Like most of the women you know, you work hard for everything you have in life. To be certain you can enjoy the fruits of your labor for years to come, you must stay healthy. As you likely know, a breast cancer diagnosis can stop you in your tracks. A routine mammogram may be your best strategy for detecting breast cancer early.
According to the American College of Radiology and the Society of Breast Imaging, mammography has contributed to a nearly 40 percent decline in breast cancer fatalities since 1990. While you cannot completely eliminate the chances of a missed diagnosis, committing to regular mammogram screenings is a good idea. Here are some tips for getting the most out of your mammogram.
- Discuss your medical history
If you have a family history of breast cancer or certain other factors, you may be at increased risk of developing breast cancer. While a mammogram gives your physician important information, it may not paint a complete picture. Therefore, discuss your medical history with your doctor. Also, inform your physician if you take hormones, have had surgery or otherwise may have a greater propensity for developing breast cancer.
- Establish a screening schedule
Major health organizations disagree on how often women should have breast cancer screenings. While some recommend mammography after age 40, others suggest waiting longer. To determine how often you should have a mammogram, talk to your doctor. If you have a family history or certain risk factors, your physician may recommend you begin your screening schedule sooner rather than later.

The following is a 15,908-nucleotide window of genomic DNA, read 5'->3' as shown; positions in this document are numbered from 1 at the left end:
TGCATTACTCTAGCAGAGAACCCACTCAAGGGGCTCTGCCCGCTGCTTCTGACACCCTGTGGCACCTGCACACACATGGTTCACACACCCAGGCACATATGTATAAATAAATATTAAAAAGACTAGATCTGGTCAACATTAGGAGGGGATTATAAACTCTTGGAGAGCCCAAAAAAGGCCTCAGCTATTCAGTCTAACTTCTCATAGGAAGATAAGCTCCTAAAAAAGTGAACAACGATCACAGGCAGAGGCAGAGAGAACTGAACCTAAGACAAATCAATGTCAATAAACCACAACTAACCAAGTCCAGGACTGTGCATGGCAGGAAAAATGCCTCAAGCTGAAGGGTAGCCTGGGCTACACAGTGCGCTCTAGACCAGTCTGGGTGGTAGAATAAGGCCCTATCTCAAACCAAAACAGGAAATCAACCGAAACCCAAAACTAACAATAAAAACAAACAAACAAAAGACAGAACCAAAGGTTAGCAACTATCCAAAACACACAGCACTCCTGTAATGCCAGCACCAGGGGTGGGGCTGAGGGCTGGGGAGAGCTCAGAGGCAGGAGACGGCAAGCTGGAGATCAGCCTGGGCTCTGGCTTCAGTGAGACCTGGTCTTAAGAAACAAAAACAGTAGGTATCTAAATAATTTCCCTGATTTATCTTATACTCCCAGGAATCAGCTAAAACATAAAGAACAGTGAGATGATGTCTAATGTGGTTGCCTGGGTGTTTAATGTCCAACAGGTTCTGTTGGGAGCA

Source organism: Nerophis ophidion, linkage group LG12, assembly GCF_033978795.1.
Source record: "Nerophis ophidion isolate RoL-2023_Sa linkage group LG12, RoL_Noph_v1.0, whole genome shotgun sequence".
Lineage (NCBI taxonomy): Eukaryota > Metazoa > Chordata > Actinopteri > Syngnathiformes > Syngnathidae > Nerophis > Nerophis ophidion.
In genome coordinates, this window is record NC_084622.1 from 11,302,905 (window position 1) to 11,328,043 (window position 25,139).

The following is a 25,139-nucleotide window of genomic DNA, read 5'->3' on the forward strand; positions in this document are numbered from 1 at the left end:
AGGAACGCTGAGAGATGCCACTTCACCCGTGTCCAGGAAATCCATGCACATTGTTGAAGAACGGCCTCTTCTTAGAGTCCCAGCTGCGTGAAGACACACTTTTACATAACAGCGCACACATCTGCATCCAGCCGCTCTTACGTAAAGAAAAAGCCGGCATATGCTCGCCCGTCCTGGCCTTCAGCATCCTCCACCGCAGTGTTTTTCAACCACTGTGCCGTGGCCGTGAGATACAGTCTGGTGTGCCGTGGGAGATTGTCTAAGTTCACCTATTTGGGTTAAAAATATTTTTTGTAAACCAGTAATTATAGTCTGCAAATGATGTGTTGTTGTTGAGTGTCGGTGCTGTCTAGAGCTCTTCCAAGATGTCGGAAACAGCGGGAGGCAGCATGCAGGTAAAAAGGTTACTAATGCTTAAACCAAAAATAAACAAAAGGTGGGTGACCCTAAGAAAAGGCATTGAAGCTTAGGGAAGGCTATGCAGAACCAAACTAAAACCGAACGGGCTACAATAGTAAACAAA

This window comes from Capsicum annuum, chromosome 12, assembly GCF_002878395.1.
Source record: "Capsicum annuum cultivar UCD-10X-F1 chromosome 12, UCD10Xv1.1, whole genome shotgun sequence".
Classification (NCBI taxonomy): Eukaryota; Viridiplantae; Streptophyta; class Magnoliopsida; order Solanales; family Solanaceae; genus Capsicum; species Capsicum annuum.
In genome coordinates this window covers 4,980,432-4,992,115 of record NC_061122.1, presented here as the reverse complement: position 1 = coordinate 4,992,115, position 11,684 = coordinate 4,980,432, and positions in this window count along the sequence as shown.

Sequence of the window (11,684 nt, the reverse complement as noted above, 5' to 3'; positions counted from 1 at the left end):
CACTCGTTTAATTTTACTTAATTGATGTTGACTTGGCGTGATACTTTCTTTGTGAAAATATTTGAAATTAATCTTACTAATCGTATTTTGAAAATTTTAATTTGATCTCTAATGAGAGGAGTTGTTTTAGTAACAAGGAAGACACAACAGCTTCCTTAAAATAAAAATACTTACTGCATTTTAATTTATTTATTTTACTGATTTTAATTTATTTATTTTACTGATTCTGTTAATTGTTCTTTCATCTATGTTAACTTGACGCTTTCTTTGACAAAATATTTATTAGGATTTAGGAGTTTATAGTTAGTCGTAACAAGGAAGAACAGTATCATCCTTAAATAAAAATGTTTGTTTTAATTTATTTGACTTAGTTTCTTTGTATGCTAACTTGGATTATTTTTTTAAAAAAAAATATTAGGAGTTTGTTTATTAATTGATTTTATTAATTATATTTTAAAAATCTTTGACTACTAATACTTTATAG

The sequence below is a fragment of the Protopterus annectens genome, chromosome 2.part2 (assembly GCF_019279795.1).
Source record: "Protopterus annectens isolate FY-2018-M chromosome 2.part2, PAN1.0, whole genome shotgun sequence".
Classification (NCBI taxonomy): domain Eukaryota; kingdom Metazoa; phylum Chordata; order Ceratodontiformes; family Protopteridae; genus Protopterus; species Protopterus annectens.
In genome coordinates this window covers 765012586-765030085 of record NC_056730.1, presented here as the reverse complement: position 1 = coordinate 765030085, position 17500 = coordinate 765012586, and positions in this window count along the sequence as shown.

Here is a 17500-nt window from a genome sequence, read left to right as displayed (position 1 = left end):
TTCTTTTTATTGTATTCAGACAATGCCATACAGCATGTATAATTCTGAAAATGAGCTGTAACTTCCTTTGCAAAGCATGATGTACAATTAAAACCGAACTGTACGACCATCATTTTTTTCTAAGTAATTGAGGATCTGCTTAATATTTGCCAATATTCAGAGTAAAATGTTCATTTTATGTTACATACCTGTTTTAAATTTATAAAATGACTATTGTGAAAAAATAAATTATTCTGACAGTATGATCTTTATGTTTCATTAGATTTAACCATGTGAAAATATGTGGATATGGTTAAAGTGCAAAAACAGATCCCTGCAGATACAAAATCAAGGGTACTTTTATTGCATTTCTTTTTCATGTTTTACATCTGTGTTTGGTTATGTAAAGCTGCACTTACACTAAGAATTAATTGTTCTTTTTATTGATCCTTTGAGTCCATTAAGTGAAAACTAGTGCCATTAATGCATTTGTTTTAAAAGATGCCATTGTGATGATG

- Prepare for the exam
Mammograms are usually neither stressful nor painful. Still, you should know what to expect. Usually, you must undress above your waist. You must also allow a technician to flatten your breast. In most cases, mammograms last just a few minutes.
- Follow up with your physician
After your mammogram, your physician should contact you about the results. Unfortunately, though, because medical practices are busy places, your results may fall through the cracks. If you do not hear from your doctor within a few days, call to inquire. Do not assume everything is fine simply because you do not hear from your physician.
Regular mammograms save lives. Rather than hoping for the best, discuss your breast cancer risk with your doctor. Then, stick to a routine mammography schedule to increase your chances of staying healthy for years to come.